Featured Poison

Sanguinarine: Mexican Prickly Poppy, Toothpaste, and Epidemic Dropsy

Argemone mexicana by Leonara Elking (CC BY-SA 2.0)

Argemone mexicana by Leonara Elking (CC BY-SA 2.0)

Mexican prickly poppy, Argemone mexicana, is, oddly enough, prickly.  It is native to Mexico and parts of the American Southwest, but has also found homes throughout the world, particularly India.  I’ll get straight to the point: it’s a weed.  I’ve seen them in New Mexico, and it seems to thrive in dry, barren soil in ditches and along roadways.  The flowers are pretty enough, if you’re into the poppy look.  And it hurts.  That whole “prickly” thing.  I sure wouldn’t want to sit on it.  Full disclosure – I once sat on a cactus while working for the U.S. Forest service in southern Colorado.  I don’t recommend it.

But for all its warts it has traditional uses.  In the Altiplano, a high elevation (6000′) plateau in northern and central Mexico, the prickly poppy has been used by traditional healers to treat oral bacterial diseases (1).  Healers use infusions made from the leaves for tooth decay and gum disease.  One primary cause of such decay and disease is the bacteria streptococcus mutans, and experiments with prickly poppy extracts demonstrate its antibacterial effects (1).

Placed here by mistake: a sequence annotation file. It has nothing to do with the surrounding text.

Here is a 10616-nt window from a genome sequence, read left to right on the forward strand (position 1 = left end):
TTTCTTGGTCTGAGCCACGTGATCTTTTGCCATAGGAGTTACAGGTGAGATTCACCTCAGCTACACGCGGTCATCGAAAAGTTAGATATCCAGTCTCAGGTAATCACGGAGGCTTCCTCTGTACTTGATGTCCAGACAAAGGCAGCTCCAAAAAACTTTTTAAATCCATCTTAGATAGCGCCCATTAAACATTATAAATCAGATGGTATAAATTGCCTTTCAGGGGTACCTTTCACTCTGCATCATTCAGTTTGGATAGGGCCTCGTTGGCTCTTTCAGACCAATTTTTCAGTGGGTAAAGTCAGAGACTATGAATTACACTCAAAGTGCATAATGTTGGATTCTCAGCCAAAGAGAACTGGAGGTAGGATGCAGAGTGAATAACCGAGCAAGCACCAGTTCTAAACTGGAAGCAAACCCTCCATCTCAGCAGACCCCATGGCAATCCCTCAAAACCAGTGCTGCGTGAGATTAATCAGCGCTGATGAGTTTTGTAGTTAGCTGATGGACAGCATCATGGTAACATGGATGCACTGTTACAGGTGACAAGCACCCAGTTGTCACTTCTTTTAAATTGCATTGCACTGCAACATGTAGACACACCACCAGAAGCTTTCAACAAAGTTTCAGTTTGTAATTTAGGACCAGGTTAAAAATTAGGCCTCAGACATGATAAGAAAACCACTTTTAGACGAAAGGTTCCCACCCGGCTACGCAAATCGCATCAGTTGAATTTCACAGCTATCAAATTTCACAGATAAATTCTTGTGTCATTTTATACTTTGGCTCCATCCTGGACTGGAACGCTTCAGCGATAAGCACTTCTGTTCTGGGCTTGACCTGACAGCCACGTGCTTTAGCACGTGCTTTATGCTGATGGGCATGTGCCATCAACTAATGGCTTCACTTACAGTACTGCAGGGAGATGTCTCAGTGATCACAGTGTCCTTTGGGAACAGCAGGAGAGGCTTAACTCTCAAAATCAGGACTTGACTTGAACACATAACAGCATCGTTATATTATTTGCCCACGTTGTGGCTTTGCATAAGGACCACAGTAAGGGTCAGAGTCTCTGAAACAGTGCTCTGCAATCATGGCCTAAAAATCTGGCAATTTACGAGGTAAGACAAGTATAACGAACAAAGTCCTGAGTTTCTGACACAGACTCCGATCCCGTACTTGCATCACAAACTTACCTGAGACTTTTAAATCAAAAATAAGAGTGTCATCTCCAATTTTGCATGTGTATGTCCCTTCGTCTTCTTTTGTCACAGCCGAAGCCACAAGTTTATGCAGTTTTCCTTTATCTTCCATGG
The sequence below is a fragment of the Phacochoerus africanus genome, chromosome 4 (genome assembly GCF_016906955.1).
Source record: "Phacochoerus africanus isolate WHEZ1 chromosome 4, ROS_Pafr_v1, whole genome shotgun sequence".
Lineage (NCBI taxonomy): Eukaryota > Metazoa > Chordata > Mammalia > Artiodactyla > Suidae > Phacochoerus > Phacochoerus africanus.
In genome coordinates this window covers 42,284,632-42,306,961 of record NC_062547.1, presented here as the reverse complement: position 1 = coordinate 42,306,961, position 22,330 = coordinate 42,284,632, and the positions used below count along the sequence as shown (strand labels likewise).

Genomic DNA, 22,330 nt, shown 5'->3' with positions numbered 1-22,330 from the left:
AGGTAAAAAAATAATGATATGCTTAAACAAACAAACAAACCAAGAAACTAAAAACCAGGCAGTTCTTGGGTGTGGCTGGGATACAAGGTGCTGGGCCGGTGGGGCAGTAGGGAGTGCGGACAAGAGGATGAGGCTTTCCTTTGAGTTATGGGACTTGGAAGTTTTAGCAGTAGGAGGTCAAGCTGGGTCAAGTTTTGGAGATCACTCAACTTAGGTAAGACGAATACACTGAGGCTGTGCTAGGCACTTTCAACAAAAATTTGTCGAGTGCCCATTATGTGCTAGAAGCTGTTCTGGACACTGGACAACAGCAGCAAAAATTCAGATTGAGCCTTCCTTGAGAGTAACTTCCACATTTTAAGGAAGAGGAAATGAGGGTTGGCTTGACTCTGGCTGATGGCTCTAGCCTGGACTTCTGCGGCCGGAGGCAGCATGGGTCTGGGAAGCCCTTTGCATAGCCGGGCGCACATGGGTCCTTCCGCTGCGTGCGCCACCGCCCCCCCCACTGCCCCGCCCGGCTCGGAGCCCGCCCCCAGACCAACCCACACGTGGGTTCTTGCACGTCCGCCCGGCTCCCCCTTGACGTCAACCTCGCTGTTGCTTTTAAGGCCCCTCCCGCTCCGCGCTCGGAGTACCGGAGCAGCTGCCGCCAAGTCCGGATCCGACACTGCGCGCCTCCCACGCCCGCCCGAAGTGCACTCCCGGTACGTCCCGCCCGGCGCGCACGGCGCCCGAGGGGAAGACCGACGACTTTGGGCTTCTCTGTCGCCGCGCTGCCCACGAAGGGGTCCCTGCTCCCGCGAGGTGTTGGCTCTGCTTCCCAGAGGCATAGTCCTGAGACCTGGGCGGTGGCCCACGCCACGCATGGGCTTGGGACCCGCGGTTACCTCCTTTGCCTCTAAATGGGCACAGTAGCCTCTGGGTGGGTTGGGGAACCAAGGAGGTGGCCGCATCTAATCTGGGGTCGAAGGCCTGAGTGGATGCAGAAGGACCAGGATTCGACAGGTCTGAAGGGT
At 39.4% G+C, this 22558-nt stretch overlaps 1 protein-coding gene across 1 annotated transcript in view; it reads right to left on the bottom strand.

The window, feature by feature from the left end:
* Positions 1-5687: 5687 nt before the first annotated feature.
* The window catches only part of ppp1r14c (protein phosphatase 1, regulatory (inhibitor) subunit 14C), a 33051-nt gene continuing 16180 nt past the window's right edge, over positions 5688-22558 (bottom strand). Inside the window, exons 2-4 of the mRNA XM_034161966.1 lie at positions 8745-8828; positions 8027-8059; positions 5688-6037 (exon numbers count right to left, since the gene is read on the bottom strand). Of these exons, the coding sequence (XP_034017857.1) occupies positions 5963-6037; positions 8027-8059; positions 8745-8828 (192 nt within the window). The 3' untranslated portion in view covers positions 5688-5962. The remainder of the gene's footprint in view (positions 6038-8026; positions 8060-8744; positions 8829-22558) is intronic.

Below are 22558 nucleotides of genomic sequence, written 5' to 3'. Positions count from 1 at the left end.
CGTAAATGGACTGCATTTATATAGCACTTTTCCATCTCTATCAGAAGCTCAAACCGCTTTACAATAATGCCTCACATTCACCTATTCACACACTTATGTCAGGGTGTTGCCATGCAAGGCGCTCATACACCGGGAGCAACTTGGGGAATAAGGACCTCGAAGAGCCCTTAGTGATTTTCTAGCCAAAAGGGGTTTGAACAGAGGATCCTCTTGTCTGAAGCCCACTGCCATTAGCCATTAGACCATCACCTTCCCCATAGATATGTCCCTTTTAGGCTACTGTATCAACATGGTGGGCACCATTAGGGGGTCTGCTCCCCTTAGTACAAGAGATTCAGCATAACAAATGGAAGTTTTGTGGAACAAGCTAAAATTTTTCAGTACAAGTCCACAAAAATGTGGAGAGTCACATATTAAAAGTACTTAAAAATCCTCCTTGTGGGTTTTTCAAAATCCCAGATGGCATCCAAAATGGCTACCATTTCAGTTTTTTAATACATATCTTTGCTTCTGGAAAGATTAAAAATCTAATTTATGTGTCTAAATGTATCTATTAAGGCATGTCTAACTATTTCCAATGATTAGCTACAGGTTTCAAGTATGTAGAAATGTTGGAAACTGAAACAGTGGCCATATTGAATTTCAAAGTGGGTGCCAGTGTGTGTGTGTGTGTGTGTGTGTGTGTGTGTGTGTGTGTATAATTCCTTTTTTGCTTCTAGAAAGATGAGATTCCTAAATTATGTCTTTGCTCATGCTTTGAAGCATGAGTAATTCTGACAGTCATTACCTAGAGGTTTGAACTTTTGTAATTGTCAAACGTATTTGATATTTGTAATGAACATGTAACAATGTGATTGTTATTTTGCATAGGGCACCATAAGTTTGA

Wanting to get in on the tooth decay action, research into the active ingredient in these prickly poppy formulations was started, and it was found that the alkaloid sanguinarine was responsible.  Sanguinarine is a benzylisoquinoline that is found in the leaves, roots, seeds, and latex of the prickly poppy.  [The latex is the ooey-gooey milk-like sap that forms in the poppy’s seed pod.  This is analogous to obtaining morphine and other opiates from opium poppy latex, just that the prickly poppy contains no opiates that I’m aware of.]  So because of its traditional use, why not throw sanguinarine into toothpaste and mouthwash?  We did, Viadent being one of the products, with the idea that it would work as an anti-plaquing agent.  But things didn’t work out so well.

Sanguinarine

Sanguinarine